I have to admit, this is an amazing resource for a writer to have. If I want to find out what was going on in a particular Decadent/Surreal tradition during a certain time period, all I have to do is consult the collection. I go through it slowly, picking out another title to read every few months. It’s important, too, because some of this is the source inspiration for more modern works. And, of course, Dedalus is doing a great job of helping modern writers in a very strange vein get published. Which is important for continuing innovation.

    I also have to admit that I lucked out. About the only good thing about Eastercon in Blackpool was encountering a book dealer who had all of these Dedalus titles. I reached a deal to buy them en masse and have them shipped to me in the US. Saved me a lot of time picking them up individually, since most of what you see is from that one shipment.


  7. says

    Actually, though I am a huge fan of Dedalus, I find some of their anthologies a bit lazy. There are often times extracts from longer works. Also, for all the “decadent” titles they have published, many of the most important decadent and symbolist writers have been totally ignored.

    So, I do really appreciate them, but find that sometimes their publications don’t quite live up to my ideal. Occassionally also the translations are scarily bad (i.e. Rachilde’s The Marquise de Sade).

    For instance, instead of those Meyrink books they published (which I find for the most part boring as hell) and many of the books that already exist in English, it would have been nice if they had published something a bit more off the wall.

    I would love it if a publisher were to come along and REALLY publish the classics of decadence and symbolism, but I just don’t think that is going to happen. So, no luck for most folks if they want to read a novel by Paul Adam or Champsaur. Which is a pity.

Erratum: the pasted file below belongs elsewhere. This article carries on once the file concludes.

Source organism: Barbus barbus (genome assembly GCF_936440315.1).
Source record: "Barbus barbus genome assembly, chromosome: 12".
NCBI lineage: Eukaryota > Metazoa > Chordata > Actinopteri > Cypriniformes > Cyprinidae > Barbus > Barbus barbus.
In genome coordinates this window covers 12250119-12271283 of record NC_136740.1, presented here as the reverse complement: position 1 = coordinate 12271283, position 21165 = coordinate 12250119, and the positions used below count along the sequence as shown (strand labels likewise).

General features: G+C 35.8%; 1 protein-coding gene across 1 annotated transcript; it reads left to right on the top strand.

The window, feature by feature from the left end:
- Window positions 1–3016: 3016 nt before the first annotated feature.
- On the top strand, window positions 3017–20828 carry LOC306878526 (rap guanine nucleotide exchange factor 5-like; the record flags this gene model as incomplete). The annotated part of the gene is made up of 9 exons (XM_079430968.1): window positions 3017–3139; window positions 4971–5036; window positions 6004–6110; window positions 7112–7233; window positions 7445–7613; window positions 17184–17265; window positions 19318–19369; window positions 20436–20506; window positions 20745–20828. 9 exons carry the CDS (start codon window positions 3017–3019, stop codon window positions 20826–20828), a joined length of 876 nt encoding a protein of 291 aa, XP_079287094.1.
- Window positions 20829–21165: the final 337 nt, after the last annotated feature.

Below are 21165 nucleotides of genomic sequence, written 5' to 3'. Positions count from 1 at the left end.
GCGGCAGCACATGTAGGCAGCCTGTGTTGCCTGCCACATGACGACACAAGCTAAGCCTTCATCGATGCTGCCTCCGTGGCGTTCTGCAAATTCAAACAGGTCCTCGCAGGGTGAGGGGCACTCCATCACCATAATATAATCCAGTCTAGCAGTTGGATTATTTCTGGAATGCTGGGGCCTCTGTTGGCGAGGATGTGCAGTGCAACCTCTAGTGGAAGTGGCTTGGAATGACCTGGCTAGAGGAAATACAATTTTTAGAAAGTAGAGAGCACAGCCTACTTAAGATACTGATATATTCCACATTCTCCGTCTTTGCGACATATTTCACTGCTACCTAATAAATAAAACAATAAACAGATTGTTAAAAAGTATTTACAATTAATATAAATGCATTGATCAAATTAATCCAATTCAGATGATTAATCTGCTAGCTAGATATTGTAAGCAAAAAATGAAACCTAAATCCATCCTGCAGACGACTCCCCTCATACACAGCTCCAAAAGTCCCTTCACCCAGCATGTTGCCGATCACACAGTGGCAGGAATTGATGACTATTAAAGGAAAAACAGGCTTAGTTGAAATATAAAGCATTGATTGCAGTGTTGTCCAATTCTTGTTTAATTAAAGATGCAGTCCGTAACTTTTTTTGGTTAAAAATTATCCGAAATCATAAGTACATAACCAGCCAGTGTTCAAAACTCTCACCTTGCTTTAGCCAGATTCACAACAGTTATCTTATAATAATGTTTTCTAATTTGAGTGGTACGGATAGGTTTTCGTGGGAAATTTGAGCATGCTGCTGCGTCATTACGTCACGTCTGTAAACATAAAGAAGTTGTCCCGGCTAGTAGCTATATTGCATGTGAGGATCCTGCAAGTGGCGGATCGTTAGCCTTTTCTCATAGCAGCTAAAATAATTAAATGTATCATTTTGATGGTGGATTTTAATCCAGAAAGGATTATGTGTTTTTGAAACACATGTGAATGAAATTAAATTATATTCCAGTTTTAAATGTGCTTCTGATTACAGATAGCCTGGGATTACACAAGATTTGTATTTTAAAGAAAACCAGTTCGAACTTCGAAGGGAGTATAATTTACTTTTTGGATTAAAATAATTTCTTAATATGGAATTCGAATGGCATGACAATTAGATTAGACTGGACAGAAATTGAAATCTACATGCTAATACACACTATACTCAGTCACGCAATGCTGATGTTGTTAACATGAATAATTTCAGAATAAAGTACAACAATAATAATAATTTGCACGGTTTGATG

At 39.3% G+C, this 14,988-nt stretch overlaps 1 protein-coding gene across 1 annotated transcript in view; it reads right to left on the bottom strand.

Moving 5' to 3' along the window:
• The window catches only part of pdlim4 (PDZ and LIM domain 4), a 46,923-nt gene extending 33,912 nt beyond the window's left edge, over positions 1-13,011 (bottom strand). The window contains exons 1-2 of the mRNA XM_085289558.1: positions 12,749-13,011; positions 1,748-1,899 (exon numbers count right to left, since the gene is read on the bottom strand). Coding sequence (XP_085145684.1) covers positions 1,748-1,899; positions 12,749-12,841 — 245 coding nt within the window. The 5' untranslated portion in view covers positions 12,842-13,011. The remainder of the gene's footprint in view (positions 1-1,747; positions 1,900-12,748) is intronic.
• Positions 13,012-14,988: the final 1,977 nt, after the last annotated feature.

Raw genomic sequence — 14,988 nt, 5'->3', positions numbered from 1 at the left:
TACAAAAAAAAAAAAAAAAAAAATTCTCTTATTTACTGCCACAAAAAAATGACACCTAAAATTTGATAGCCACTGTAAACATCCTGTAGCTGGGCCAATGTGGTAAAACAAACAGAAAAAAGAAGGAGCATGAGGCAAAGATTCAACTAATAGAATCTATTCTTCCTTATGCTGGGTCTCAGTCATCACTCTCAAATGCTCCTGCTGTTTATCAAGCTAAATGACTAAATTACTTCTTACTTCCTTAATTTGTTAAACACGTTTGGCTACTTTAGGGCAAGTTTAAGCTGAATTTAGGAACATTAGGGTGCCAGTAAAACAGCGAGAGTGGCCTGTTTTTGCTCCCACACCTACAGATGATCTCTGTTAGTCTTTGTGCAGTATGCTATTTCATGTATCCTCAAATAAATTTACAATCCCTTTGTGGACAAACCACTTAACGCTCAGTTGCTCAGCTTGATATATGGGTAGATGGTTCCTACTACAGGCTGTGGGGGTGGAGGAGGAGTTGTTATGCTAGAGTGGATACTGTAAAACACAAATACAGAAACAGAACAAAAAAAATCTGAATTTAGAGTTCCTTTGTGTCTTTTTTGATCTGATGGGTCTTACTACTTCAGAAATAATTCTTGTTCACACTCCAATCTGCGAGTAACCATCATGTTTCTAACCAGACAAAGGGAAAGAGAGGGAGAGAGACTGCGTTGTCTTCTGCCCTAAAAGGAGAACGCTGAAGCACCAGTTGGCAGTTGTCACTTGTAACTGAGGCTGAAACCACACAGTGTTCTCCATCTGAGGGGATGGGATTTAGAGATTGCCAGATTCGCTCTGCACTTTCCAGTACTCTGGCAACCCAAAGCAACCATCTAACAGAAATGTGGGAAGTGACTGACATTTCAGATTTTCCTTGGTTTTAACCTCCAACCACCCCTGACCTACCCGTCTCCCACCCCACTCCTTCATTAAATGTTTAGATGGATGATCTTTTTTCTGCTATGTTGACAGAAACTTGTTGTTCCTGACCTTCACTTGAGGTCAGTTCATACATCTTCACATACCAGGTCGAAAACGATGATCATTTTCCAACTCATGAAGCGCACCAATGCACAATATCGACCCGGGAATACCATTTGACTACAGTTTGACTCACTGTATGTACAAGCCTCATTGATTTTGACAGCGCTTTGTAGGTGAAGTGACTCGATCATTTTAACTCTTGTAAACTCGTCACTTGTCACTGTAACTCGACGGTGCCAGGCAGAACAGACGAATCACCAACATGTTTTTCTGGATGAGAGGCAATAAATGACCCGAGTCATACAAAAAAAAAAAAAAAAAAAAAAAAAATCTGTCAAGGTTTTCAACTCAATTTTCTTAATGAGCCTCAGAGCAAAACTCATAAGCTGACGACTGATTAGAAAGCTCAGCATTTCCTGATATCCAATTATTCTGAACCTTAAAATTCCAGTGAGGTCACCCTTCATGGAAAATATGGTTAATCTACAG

8. says


    It’s a bit like looking at a stallion and wishing it were an iron horse, I think. I mean, you seem awfully sour on them and I don’t think it’s warranted. Fine to mention omissions, but without knowing their rationale–rights issues, other publishers having done it, whatever–I’m not sure it’s fair.


  9. says


    No, I am not sour on them. They are the best publisher in the field. I just feel that, as far as the decadent and symbolist stuff goes, they could have done a bit more.

    I understand the issues about rights, of course, but a lot of the stuff is in the public domain. Catulle Mendes for instance. Everything he wrote is in public domain, but his best work has never been put into English.

    I guess the reason for my post is not so much that I am sour, but that I think it is important to highlight not only the abundance of good books, but also the lack.

    Your original post addressed the former, and I just thought I would address the latter.

    I mean–I have about twenty dedalus books and have read a number ot titles that I don’t possess. They are one of the few contemporary publishers that I actually buy new books from. So not really sour–just wishing for more.

  10. says


    I’ve got a Dedalus volume of Grabinski (although I suspect it’s a different and possibly less complete edition than yours) and consider myself very fortunate that they were good enough to translate and release his stories in English. They’re doing something very worthwhile and I’m off to sign the petition forthwith